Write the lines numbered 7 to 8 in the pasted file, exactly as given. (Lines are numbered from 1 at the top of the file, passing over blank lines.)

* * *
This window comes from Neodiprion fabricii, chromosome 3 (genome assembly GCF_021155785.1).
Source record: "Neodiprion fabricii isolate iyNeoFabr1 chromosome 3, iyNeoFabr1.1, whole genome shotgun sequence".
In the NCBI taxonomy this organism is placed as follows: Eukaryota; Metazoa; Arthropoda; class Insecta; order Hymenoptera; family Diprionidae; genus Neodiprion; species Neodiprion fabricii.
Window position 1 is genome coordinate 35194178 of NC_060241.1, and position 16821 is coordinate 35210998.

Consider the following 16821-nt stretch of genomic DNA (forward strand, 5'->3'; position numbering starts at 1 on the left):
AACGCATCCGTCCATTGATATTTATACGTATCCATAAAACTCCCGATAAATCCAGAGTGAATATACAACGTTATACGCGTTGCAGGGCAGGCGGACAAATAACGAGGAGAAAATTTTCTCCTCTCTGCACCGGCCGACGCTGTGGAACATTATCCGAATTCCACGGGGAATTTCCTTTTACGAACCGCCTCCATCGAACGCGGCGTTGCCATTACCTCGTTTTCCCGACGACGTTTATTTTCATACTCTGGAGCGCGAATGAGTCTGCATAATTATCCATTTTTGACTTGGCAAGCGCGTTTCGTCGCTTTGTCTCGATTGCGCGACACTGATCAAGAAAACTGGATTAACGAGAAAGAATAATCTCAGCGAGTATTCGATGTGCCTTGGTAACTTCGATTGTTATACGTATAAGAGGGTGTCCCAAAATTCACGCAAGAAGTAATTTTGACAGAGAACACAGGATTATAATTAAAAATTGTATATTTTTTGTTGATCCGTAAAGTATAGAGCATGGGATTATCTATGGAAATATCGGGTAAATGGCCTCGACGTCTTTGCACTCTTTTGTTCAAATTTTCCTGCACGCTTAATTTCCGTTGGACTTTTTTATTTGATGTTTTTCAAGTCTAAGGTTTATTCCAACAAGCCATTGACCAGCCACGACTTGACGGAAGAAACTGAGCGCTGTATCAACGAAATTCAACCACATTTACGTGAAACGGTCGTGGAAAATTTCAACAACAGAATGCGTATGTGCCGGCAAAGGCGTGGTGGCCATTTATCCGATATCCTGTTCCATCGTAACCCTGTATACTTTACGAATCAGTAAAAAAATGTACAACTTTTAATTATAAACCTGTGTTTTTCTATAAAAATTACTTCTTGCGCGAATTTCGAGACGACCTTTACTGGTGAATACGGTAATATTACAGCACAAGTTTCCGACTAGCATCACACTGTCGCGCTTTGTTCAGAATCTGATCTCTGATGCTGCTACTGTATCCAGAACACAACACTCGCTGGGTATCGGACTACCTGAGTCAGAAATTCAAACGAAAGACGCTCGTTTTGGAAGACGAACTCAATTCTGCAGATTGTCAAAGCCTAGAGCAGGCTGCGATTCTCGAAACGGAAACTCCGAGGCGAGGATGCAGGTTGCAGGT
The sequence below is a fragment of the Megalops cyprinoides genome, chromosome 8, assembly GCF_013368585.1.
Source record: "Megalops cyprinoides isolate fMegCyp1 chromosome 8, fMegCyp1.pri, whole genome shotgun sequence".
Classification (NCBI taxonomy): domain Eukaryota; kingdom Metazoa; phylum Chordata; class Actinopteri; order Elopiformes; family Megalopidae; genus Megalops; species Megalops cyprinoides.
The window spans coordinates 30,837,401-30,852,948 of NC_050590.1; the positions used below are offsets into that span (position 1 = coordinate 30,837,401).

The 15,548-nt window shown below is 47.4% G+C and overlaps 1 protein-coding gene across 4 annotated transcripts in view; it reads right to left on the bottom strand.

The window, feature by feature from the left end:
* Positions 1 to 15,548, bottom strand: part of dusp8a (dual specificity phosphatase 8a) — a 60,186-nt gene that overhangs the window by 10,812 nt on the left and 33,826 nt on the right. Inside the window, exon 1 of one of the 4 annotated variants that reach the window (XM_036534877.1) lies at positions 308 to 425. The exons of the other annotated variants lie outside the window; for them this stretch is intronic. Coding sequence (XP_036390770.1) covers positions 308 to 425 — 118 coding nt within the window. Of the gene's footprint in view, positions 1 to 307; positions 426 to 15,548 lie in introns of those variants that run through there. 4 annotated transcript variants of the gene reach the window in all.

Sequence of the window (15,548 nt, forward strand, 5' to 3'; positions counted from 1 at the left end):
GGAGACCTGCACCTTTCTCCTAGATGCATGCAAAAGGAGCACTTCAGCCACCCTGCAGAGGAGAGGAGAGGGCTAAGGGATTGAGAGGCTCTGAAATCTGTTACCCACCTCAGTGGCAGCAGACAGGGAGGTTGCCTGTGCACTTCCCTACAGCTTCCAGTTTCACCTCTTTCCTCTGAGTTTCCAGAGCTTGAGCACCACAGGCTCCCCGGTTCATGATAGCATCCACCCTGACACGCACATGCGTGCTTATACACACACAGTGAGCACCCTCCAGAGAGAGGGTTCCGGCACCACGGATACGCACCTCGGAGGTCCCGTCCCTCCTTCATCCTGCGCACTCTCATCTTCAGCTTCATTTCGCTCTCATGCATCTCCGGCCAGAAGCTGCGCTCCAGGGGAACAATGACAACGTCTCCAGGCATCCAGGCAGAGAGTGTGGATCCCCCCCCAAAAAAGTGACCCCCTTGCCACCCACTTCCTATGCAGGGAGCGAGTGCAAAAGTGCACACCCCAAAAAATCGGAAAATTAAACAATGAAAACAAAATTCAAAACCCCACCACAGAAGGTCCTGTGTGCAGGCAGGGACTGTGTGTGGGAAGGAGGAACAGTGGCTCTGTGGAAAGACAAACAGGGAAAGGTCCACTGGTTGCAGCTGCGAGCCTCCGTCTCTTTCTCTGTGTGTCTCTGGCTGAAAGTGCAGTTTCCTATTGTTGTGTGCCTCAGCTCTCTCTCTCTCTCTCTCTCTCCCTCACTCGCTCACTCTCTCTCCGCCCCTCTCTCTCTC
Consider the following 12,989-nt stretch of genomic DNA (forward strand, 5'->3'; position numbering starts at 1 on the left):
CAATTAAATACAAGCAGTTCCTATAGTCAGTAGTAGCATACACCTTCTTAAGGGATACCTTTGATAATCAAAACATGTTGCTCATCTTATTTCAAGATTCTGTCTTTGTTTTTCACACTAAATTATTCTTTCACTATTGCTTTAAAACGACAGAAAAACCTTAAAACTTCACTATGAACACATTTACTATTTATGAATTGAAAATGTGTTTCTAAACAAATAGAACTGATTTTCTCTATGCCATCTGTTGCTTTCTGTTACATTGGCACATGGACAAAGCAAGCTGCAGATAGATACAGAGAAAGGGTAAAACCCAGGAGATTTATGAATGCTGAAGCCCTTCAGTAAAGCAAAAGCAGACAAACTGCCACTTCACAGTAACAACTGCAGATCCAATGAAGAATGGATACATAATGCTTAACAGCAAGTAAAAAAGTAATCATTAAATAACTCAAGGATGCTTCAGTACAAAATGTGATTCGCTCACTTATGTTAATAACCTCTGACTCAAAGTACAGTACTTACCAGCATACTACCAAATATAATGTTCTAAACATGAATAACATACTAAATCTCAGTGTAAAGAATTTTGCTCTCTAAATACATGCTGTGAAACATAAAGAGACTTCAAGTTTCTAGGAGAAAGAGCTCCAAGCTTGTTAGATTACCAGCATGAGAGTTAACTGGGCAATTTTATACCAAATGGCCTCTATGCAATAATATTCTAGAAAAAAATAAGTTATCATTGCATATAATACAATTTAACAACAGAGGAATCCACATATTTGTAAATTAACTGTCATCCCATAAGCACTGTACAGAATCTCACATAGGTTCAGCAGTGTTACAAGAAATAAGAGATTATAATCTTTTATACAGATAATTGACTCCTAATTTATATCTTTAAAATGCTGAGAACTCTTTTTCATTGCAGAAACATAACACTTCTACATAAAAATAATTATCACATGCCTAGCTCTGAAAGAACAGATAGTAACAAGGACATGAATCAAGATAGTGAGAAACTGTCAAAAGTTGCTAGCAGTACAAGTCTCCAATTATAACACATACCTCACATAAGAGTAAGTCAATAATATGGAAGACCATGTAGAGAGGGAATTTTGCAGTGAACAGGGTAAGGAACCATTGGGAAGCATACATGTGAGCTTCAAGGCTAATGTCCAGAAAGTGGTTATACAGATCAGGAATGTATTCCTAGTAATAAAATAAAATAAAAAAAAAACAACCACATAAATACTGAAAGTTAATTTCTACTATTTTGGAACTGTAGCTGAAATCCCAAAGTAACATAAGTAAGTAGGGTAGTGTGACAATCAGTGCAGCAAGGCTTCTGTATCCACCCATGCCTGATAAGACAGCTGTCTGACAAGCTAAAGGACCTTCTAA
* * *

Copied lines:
The sequence below is a fragment of the Megalops cyprinoides genome, chromosome 8, assembly GCF_013368585.1.
Source record: "Megalops cyprinoides isolate fMegCyp1 chromosome 8, fMegCyp1.pri, whole genome shotgun sequence".